Legalization of marijuana in Washington, D.C., is hitting it’s one year anniversary this weekend and while problems persist, crime rates on the drug are way down.
Possession arrests decreased 98 percent in 2015 from the previous year and overall arrests on any marijuana related charge are down 85 percent. With wide majority support the District legalized the possession of up to two ounces of marijuana for personal consumption February 26, 2015, but have since hit roadblocks in the form of the federal government, reports The Washington Post.
District voters passed the ballot measure in favor of legalization with 70 percent support, however, Congress and District Mayor Muriel Bowser quickly countered to stop further liberalization of the law. Bowser pushed a bill immediately following the passage of the ballot banning any additional use of marijuana outside the home. (RELATED: DC Liberals Are At Each Other’s Throats Over Weed Ban)
Congress added to the swift push-back against the ballot initiative by essentially banning the city from taxing or regulating marijuana in a budget measure. For all practical purposes, the measure prevents the local District government from expanding legalization outside personal home consumption, reports Drug Policy Alliance.
“It is past time for the District to move ahead with a fully regulated system for marijuana,” Bill Piper, Senior Director of National Affairs for the Drug Policy Alliance said in a press release. “The Council and Mayor should listen to residents and take a stand for District autonomy. The District could earn revenue and use the proceeds for treatment, education, and rebuilding communities devastated by the failed war on drugs.”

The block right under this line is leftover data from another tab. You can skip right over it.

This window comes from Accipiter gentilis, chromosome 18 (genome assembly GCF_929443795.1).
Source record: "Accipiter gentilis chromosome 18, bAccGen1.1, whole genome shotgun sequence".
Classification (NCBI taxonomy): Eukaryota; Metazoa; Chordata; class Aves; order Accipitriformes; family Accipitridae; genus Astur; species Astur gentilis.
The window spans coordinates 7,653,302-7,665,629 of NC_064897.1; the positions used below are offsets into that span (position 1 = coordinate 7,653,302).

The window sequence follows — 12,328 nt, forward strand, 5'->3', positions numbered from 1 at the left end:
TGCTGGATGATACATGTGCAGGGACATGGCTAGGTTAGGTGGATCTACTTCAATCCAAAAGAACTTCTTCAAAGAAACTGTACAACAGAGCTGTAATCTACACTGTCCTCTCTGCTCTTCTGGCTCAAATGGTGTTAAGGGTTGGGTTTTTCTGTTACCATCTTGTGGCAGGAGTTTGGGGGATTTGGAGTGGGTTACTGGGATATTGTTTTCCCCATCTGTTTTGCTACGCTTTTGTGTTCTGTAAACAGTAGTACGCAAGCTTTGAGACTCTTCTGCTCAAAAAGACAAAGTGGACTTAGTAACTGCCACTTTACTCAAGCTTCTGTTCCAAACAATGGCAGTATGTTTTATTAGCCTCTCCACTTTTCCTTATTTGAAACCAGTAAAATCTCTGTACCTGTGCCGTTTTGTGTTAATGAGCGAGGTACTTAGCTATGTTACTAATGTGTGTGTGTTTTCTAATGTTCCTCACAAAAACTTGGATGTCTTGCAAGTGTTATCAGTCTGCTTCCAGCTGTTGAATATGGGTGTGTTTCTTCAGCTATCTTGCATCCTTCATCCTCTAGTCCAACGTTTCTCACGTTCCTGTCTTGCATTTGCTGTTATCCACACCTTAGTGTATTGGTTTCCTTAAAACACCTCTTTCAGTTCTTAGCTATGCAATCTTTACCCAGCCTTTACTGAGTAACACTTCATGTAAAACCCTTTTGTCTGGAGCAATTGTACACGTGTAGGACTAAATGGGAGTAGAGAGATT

Supporters of expanded legalization cite the current situation in D.C. as another example of federal supremacy violating the rights of state and local governments to establish their own laws. Despite various forms of legalization in other states, federal drug raids on businesses that by state law are legal, continue to occur.
The battle in D.C. over legalization also incorporates a racial element, as marijuana bans tend to disproportionately affect black and other minority communities. Despite comparable usage statistics across races, black people accounted for 91 percent of marijuana possession arrests in 2013, reports The Washington Post.
“The decrease in marijuana arrests is an enormous victory for District residents, who have resoundingly rejected the criminalization of marijuana,” said Bill Piper, Senior Director of National Affairs for the Drug Policy Alliance, in a press release. “Marijuana law enforcement has particularly damaged communities of color in the District, who have borne the brunt of prohibition. We hope that law enforcement continues to responsibly enforce the new law and completely eliminates any racial disparity in arrests.”
The next hurdle for the D.C. Council in expanding the scope of legalization comes in the form of marijuana clubs and bars. The council rejected this effort last year but voted unanimously in February to study how the District could implement pot clubs without violating Congress’s ban on regulating the substance. The Council may attempt to subvert congressional rules and control pot clubs through regulations on building codes and hours of operation. (RELATED: DC Council Considers Marijuana Clubs)
“The train is moving — it’s something that can’t be stopped,” Democratic Councilman Vincent Orange told The Washington Post. “The people went through a lawful procedure to get this approved so you have to give the people what they want.”
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